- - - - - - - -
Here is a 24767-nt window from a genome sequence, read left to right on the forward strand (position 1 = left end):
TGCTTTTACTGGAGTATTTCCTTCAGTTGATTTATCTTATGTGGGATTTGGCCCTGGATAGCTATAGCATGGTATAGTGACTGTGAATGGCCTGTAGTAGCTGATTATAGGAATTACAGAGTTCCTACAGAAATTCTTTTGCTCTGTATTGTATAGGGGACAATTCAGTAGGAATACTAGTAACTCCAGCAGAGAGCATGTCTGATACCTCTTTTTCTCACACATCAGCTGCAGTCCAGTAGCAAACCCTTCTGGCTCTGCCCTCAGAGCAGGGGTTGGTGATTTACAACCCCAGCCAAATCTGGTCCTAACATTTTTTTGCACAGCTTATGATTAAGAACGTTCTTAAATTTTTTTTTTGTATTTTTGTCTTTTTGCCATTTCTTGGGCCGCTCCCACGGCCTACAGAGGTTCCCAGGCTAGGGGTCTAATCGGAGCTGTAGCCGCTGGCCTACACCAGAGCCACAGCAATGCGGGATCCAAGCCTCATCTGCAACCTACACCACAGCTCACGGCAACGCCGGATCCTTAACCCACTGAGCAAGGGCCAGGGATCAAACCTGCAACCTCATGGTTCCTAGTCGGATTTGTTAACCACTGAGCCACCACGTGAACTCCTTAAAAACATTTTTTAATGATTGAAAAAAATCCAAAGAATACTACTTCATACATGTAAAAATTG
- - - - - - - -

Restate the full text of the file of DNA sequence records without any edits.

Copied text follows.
Here is a 24767-nt window from a genome sequence, read left to right on the forward strand (position 1 = left end):
TGCTTTTACTGGAGTATTTCCTTCAGTTGATTTATCTTATGTGGGATTTGGCCCTGGATAGCTATAGCATGGTATAGTGACTGTGAATGGCCTGTAGTAGCTGATTATAGGAATTACAGAGTTCCTACAGAAATTCTTTTGCTCTGTATTGTATAGGGGACAATTCAGTAGGAATACTAGTAACTCCAGCAGAGAGCATGTCTGATACCTCTTTTTCTCACACATCAGCTGCAGTCCAGTAGCAAACCCTTCTGGCTCTGCCCTCAGAGCAGGGGTTGGTGATTTACAACCCCAGCCAAATCTGGTCCTAACATTTTTTTGCACAGCTTATGATTAAGAACGTTCTTAAATTTTTTTTTTGTATTTTTGTCTTTTTGCCATTTCTTGGGCCGCTCCCACGGCCTACAGAGGTTCCCAGGCTAGGGGTCTAATCGGAGCTGTAGCCGCTGGCCTACACCAGAGCCACAGCAATGCGGGATCCAAGCCTCATCTGCAACCTACACCACAGCTCACGGCAACGCCGGATCCTTAACCCACTGAGCAAGGGCCAGGGATCAAACCTGCAACCTCATGGTTCCTAGTCGGATTTGTTAACCACTGAGCCACCACGTGAACTCCTTAAAAACATTTTTTAATGATTGAAAAAAATCCAAAGAATACTACTTCATACATGTAAAAATTG